4:15 AM  
Blogger neonormal said...

I may have missed Michael Moore’s Watergate documentary so I don’t understand how this is about free and fair elections.

Nixon’s crime was for covering up a burglary. He has never been implicated in anything else I am aware of--just the cover up. Not to make light of this though. What Nixon did was wrong.

So this has nothing to do with free and fair elections. That is unless you are rewriting history. Or maybe this is a case of Ann Coulter’s claim “that for liberals history began this morning.”

As for Bob Novak outing Valerie Plame, that is a huge joke. She assigned her husband to the CIA yellow cake uranium caper. The one where he wrote the memo saying there was a plot for terrorists trying to buy it, then saying he didn’t write any memo, then saying why yes indeed he did write the memo—AND SIGNED IT IN WET INK.

And oh yeah, Plame denied having assigned her husband to the job, then later admitted to in fact assigning him the job herself.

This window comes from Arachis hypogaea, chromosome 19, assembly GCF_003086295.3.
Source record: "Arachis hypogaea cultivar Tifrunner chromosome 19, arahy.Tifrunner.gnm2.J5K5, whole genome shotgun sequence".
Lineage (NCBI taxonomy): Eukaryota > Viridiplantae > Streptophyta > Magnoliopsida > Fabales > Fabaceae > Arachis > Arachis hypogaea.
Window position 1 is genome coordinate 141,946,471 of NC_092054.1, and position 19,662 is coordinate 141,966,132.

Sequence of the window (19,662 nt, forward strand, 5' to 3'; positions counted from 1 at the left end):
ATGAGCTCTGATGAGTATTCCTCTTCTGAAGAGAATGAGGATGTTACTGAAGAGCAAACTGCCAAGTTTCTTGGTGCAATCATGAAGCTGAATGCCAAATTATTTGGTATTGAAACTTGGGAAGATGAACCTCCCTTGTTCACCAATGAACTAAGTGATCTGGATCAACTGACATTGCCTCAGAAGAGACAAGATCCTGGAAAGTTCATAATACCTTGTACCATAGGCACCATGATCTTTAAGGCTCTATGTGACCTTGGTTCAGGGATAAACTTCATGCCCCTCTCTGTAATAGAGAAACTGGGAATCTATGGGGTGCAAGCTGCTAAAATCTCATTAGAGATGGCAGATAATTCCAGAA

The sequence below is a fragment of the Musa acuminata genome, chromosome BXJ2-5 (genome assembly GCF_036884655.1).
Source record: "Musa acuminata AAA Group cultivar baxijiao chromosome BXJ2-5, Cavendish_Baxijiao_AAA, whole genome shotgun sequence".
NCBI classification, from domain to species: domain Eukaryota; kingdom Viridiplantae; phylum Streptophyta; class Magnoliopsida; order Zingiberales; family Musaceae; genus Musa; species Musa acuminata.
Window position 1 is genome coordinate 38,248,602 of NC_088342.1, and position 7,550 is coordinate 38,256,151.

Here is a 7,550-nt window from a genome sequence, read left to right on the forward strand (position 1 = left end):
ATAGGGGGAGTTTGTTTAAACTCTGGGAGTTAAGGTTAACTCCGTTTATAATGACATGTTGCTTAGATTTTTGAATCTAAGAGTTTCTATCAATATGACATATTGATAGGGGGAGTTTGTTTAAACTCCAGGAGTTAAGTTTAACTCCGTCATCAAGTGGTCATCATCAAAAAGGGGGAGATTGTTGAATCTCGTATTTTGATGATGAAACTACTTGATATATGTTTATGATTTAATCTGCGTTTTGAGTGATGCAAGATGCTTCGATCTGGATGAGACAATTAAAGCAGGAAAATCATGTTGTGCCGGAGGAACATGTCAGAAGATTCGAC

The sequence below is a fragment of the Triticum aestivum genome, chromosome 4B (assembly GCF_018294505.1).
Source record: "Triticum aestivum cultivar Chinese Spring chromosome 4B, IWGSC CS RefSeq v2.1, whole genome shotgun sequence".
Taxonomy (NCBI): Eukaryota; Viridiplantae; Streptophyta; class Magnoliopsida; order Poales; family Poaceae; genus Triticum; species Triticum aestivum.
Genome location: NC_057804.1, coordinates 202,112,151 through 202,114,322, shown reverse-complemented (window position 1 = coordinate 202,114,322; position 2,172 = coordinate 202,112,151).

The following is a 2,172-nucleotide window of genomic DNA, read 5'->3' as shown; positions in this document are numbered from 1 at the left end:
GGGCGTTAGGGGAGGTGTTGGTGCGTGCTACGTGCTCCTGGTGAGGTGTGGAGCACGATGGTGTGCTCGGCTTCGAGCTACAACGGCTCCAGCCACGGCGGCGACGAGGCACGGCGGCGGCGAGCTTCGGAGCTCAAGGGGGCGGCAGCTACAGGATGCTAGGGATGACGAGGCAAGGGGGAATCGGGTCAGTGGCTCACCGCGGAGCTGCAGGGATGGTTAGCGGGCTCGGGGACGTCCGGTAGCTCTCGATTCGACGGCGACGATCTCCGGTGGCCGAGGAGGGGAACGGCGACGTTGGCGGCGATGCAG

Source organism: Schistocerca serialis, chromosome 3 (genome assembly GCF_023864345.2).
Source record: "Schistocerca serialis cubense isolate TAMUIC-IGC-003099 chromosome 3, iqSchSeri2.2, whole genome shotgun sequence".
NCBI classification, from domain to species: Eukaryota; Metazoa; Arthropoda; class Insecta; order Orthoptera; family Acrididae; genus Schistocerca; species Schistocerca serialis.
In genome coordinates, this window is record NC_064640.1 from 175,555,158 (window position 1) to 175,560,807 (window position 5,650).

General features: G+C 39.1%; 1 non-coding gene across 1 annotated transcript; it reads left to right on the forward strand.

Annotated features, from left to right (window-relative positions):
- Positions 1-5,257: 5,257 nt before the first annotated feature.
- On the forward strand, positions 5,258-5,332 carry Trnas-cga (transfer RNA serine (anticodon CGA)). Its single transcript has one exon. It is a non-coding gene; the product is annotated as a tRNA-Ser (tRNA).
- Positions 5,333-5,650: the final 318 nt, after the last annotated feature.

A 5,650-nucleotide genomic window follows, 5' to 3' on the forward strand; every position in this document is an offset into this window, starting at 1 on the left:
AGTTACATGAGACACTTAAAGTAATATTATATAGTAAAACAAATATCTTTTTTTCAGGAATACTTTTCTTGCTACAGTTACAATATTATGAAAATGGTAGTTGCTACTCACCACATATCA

These two are partisan flip-flop hacks. Citing them belittles your argument. Every time they open their mouth partisan drivel emerges.

Plame was famous for bragging how important she was inside the beltway at cocktail parties anyway. This was no outing. She couldn’t keep her mouth shut.

And Mark Felt had huge motives for being sleazy himself. He was passed over for head of the FBI by Nixon and was vocally peaved at Nixon ever since. Felt is no different than Linda Tripp. Except she was brave enough to stand up for herself, and didn’t break oaths and laws like Felt did.

As to three quotes from three sources; that is the time honored standard of a good news story from J-school 101. It was meant as a jab to anonymous-source reporting.

And neither you nor Mr. Lopez has explained exactly what fairness in journalism is.

I am waiting for that one.

10:37 AM  
Blogger Ray Brickman said...

Wow, I couldn't believe!

Ray Brickman
Apartment for Rent in the Philippines

12:27 AM